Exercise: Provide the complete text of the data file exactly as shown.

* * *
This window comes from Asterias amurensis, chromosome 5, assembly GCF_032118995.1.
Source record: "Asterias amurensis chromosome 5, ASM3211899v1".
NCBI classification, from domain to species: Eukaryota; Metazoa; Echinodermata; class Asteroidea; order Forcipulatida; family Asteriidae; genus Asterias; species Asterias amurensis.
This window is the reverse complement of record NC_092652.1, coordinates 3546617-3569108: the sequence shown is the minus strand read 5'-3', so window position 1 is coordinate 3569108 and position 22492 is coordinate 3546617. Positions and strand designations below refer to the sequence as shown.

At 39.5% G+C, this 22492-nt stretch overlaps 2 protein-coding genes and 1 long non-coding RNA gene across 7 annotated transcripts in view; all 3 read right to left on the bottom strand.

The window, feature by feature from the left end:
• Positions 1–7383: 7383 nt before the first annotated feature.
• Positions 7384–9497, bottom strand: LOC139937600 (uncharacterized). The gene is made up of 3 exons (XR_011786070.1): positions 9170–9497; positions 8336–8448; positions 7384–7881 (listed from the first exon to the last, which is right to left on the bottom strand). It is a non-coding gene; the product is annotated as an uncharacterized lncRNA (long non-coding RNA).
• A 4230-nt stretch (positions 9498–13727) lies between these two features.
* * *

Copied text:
This window comes from Asterias amurensis, chromosome 5, assembly GCF_032118995.1.
Source record: "Asterias amurensis chromosome 5, ASM3211899v1".
NCBI classification, from domain to species: Eukaryota; Metazoa; Echinodermata; class Asteroidea; order Forcipulatida; family Asteriidae; genus Asterias; species Asterias amurensis.
This window is the reverse complement of record NC_092652.1, coordinates 3546617-3569108: the sequence shown is the minus strand read 5'-3', so window position 1 is coordinate 3569108 and position 22492 is coordinate 3546617. Positions and strand designations below refer to the sequence as shown.

At 39.5% G+C, this 22492-nt stretch overlaps 2 protein-coding genes and 1 long non-coding RNA gene across 7 annotated transcripts in view; all 3 read right to left on the bottom strand.

The window, feature by feature from the left end:
• Positions 1–7383: 7383 nt before the first annotated feature.
• Positions 7384–9497, bottom strand: LOC139937600 (uncharacterized). The gene is made up of 3 exons (XR_011786070.1): positions 9170–9497; positions 8336–8448; positions 7384–7881 (listed from the first exon to the last, which is right to left on the bottom strand). It is a non-coding gene; the product is annotated as an uncharacterized lncRNA (long non-coding RNA).
• A 4230-nt stretch (positions 9498–13727) lies between these two features.